living will

Anyone going into the hospital for any reason knows that one of the first questions asked upon admittance is “Do you have a Living Will?” This document is also called Withholding or Withdrawal of Life Support in Connecticut and/or Advance Directive. Federal law requires that you be asked that question.

If you have a Living Will, hopefully you also have an Appointment of a Healthcare Representative (HCR). A Living Will is the document that, in a nut shell, states that if there is no longer any medical help that will cure your ailment, then you want to be allowed to die a natural death. The HCR is people you appoint to make medical decisions for you should you become unable to do so for yourself.

With that in mind, I counsel my clients to respond to that question above as follows:

“I have a Healthcare Representative. If any questions or concerns come up that I am unable to address, then consult with him/her.”

The reason for this reply is that, at least in my mind and the mind of many Elder Law Attorneys, there is a real question about how much doctors and healthcare providers truly understand if and when the directions in a Living Will are intended to be invoked. It is the intent of everyone that signs a Living Will that before the decision is made to “let you die a natural death” the circumstances are such that there is no more help for you. As a safety net, you may decide it is best to leave the final determination of when that time has come to the person you trust as your HCR after they have received all the input from the doctors rather than the doctors or medical providers themselves.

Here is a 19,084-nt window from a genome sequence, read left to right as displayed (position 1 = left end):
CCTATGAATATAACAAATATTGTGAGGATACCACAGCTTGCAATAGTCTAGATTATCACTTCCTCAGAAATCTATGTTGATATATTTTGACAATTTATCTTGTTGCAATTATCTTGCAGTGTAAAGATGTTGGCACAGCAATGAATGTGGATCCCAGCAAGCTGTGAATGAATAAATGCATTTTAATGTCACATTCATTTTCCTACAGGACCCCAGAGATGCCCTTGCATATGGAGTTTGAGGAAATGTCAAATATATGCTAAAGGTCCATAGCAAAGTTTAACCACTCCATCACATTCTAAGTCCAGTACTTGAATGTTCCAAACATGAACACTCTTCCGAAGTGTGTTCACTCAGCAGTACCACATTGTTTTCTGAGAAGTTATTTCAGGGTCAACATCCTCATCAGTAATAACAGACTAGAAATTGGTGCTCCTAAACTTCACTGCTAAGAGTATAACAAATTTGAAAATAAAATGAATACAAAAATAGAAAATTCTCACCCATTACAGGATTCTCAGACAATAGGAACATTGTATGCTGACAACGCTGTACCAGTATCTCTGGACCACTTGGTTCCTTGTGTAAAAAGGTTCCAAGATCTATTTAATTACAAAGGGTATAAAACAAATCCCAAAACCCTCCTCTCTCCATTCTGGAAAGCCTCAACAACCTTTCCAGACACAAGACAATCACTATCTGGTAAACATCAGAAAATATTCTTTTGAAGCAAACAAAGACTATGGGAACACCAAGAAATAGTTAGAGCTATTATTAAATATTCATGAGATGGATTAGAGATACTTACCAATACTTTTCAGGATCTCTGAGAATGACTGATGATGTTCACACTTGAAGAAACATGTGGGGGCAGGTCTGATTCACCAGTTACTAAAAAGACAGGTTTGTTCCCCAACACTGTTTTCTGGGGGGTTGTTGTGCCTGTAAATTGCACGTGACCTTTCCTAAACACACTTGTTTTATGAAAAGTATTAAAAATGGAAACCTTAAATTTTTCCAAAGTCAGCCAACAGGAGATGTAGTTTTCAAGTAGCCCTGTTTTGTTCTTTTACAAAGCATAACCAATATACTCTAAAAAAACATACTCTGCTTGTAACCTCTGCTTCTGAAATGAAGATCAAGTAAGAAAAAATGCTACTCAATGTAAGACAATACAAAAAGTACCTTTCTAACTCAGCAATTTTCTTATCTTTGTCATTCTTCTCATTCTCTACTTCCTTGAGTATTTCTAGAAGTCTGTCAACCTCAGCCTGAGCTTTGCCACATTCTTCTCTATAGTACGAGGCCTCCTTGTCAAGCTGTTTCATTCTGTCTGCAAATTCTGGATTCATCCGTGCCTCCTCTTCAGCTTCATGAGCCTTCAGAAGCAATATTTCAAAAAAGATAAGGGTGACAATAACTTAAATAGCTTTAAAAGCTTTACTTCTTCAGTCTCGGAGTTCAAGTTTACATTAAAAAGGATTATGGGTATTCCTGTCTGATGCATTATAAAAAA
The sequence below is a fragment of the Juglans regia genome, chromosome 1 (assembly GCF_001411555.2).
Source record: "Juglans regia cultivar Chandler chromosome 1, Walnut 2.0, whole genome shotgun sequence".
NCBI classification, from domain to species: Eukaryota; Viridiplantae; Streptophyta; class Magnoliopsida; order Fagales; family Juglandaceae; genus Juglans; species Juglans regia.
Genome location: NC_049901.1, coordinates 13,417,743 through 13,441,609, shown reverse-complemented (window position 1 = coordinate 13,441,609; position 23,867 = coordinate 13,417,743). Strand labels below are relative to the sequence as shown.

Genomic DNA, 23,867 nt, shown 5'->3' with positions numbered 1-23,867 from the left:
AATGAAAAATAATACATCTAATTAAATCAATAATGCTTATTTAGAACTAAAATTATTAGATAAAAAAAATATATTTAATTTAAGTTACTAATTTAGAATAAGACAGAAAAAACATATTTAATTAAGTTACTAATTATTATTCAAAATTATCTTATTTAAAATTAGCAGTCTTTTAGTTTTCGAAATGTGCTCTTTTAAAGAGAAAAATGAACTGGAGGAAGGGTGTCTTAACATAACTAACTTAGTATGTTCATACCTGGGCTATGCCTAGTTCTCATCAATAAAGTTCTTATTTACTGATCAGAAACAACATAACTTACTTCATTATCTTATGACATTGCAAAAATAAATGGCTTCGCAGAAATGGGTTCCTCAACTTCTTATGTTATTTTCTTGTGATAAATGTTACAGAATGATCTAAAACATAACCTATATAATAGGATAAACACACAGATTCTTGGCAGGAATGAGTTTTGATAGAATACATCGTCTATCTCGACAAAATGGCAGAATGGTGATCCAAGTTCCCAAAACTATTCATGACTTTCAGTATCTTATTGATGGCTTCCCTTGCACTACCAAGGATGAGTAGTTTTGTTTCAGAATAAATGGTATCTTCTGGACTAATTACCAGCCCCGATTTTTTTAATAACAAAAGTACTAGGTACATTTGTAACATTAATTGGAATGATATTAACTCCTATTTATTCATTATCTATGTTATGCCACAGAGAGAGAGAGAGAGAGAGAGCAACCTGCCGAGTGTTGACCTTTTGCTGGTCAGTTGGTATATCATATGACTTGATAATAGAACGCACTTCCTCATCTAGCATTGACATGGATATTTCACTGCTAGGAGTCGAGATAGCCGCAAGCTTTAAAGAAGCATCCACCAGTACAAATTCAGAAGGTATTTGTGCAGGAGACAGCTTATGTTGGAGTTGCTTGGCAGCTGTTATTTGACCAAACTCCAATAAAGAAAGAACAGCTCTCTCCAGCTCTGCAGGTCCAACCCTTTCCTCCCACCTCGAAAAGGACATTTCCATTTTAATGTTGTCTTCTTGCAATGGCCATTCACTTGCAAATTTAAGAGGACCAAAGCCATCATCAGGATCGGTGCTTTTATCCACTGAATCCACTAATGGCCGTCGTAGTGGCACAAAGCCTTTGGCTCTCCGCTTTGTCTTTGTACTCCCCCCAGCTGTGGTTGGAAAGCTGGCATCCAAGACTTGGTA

A concern for some is that the caregiver’s knowledge of the existence of a Living Will may consciously, or even subconsciously, cause them to not make every effort to revive you should you encounter a life threatening event regardless of your overall health which is generally not the intent of anyone. A generally healthy person of any age, who has a life threatening event, would expect that every effort be made to revive him/her until such time as it is determined to be beyond hope. If a 90 year old man was brought in who had a Living Will, would the medical professionals make every effort to revive him? There is no way to be sure, hence the reason I suggest you leave that decision up to your HCR.


  1. Posted September 17, 2017 at 4:40 pm | Permalink

    I had no idea that Living Will determines that you can die a natural death if your ailment can’t be cured. I will have to talk to my buddy about this later this week. He is a mental health major in college and studies these things a lot. I’m sure we will be able to discuss these sort of things in detail now that I know more about it all.

    • avatar Lou Crisci
      Posted September 21, 2017 at 12:49 pm | Permalink

      It is your life, you decide what happens to it

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